Flood Preparedness – There’s a New USGS Map (or App) for That

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During the recent Texas flooding, the U.S. Geological Survey unveiled a new tool that gives users real-time water, weather and National Weather Service flood forecast information all in one place. When water levels are rising, it can be hard to quickly get all the information you need about your area, especially when you’re not in front of a computer.

The new USGS Texas Water Dashboard is a cutting-edge map that provides critical current water information and NWS forecast data at your fingertips on a desktop, smartphone or other mobile devices. This is a first-generation product that brings real-time USGS data together in a web mashup with information from the NWS and other sources. The USGS will explore the potential value of this product to the public, and could possibly expand its reach to include the rest of the nation in the future.

A graphic showing how the Texas Water Dashboard is used.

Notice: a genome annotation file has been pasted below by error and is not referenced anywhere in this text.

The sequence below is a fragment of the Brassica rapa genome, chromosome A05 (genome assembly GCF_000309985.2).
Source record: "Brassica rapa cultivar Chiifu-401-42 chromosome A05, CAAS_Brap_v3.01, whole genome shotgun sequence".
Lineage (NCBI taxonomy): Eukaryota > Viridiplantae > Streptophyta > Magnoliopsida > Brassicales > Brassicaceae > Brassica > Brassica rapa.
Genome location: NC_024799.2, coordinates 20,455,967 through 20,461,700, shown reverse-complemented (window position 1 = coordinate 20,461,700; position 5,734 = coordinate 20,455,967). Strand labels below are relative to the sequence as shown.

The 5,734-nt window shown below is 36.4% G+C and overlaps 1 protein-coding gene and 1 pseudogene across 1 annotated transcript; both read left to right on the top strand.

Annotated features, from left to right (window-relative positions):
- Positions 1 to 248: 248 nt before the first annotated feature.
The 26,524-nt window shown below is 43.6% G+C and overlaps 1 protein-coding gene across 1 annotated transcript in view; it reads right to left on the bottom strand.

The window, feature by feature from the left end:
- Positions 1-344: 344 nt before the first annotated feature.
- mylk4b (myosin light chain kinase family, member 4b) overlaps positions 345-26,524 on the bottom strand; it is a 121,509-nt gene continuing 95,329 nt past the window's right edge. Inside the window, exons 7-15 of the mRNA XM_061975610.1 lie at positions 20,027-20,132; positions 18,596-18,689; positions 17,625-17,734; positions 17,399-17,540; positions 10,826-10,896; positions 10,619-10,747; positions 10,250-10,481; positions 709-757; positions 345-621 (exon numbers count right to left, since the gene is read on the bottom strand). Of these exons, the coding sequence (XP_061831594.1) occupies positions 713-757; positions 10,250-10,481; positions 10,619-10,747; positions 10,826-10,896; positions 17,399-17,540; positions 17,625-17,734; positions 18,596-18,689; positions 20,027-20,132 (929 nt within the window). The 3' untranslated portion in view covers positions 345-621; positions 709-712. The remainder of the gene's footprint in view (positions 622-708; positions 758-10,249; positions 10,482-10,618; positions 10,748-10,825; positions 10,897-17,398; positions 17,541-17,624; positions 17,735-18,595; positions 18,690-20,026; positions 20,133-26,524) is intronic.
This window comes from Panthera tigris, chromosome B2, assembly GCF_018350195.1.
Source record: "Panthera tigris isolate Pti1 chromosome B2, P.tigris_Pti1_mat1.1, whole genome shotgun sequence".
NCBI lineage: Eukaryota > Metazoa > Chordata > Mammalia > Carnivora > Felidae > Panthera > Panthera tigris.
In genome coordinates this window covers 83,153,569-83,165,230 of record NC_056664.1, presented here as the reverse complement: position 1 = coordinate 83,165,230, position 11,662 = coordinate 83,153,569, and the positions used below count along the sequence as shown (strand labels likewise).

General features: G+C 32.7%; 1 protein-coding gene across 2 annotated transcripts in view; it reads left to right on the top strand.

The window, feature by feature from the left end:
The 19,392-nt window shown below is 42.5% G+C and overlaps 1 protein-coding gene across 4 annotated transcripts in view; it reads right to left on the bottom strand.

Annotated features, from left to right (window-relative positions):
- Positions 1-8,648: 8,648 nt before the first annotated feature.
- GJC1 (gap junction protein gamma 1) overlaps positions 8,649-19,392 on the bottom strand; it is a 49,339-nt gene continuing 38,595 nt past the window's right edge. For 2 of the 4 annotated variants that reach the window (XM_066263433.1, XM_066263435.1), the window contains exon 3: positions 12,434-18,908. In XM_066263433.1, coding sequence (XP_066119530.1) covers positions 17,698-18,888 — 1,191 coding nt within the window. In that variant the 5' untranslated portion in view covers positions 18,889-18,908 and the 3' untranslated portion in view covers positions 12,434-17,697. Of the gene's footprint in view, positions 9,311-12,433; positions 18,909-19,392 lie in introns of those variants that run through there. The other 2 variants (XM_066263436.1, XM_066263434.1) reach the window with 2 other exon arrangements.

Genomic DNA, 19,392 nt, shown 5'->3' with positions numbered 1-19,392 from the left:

Useful for Cities, Outdoor Recreationists, Landowners and More!

The Twitter feeds and Texas Water Dashboard can do more than assist residents during flooding. Understanding weather and streamflow can help determine the best places to go boating, fishing or hiking. It can also help recreationists and landowners understand if stream levels are rising or falling at any given time. Real-time groundwater levels can also be found on the map. This information could be useful for water managers in making informed decisions about local resources.

Can you find places with increasing versus decreasing flow?
Here’s how you can search:A graphic showing the Texas Water Dashboard Monitoring Map.

(Sample search result)

Can you find the USGS station that tweeted information most recently?A photo highlighting the USGS Twitter feed on left hand side of the map.

(Sample result from the portal)

The Texas Water Dashboard uses data from the USGS National Water Information System (NWIS). The NWIS dataset includes information from more than 1.5 million sites, some in operation for more than 100 years. For more information visit the USGS NWIS website.

Sources of map information include: the National Weather Service, Iowa Environmental Mesonet, Interior Geospatial Emergency Management System, the DOI Office of Emergency ManagementNational Drought Mitigation Center at the University of Nebraska-Lincoln, the United States Department of Agriculture and the Iowa Environment Mesonet.

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